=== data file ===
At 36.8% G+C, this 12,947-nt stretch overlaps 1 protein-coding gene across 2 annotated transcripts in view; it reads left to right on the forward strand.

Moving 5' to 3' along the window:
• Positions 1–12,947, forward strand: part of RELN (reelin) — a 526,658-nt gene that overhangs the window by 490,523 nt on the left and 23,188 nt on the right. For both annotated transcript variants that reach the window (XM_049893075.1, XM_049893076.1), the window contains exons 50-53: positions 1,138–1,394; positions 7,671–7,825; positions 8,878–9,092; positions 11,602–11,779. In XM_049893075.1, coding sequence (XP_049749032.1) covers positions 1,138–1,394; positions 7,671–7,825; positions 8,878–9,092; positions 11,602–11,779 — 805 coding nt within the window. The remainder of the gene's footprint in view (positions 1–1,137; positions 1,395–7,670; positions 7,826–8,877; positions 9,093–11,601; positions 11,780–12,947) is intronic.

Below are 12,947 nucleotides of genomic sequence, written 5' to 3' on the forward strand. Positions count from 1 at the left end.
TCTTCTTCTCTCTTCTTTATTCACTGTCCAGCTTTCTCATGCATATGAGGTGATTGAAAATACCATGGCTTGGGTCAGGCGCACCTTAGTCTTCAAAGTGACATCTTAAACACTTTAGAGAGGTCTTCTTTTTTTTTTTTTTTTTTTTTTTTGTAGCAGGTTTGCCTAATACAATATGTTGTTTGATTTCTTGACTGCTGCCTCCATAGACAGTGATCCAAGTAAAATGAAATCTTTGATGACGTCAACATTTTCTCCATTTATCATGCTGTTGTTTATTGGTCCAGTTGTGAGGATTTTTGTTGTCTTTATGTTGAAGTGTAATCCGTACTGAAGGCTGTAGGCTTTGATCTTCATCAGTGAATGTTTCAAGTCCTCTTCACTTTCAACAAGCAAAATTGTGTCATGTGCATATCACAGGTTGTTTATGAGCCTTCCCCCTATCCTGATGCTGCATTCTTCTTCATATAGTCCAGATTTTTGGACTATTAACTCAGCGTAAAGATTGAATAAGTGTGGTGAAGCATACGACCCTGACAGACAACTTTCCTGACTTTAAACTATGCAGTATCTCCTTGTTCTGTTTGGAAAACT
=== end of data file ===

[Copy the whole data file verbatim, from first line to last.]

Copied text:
At 36.8% G+C, this 12,947-nt stretch overlaps 1 protein-coding gene across 2 annotated transcripts in view; it reads left to right on the forward strand.

Moving 5' to 3' along the window:
• Positions 1–12,947, forward strand: part of RELN (reelin) — a 526,658-nt gene that overhangs the window by 490,523 nt on the left and 23,188 nt on the right. For both annotated transcript variants that reach the window (XM_049893075.1, XM_049893076.1), the window contains exons 50-53: positions 1,138–1,394; positions 7,671–7,825; positions 8,878–9,092; positions 11,602–11,779. In XM_049893075.1, coding sequence (XP_049749032.1) covers positions 1,138–1,394; positions 7,671–7,825; positions 8,878–9,092; positions 11,602–11,779 — 805 coding nt within the window. The remainder of the gene's footprint in view (positions 1–1,137; positions 1,395–7,670; positions 7,826–8,877; positions 9,093–11,601; positions 11,780–12,947) is intronic.

Below are 12,947 nucleotides of genomic sequence, written 5' to 3' on the forward strand. Positions count from 1 at the left end.
TCTTCTTCTCTCTTCTTTATTCACTGTCCAGCTTTCTCATGCATATGAGGTGATTGAAAATACCATGGCTTGGGTCAGGCGCACCTTAGTCTTCAAAGTGACATCTTAAACACTTTAGAGAGGTCTTCTTTTTTTTTTTTTTTTTTTTTTTTGTAGCAGGTTTGCCTAATACAATATGTTGTTTGATTTCTTGACTGCTGCCTCCATAGACAGTGATCCAAGTAAAATGAAATCTTTGATGACGTCAACATTTTCTCCATTTATCATGCTGTTGTTTATTGGTCCAGTTGTGAGGATTTTTGTTGTCTTTATGTTGAAGTGTAATCCGTACTGAAGGCTGTAGGCTTTGATCTTCATCAGTGAATGTTTCAAGTCCTCTTCACTTTCAACAAGCAAAATTGTGTCATGTGCATATCACAGGTTGTTTATGAGCCTTCCCCCTATCCTGATGCTGCATTCTTCTTCATATAGTCCAGATTTTTGGACTATTAACTCAGCGTAAAGATTGAATAAGTGTGGTGAAGCATACGACCCTGACAGACAACTTTCCTGACTTTAAACTATGCAGTATCTCCTTGTTCTGTTTGGAAAACT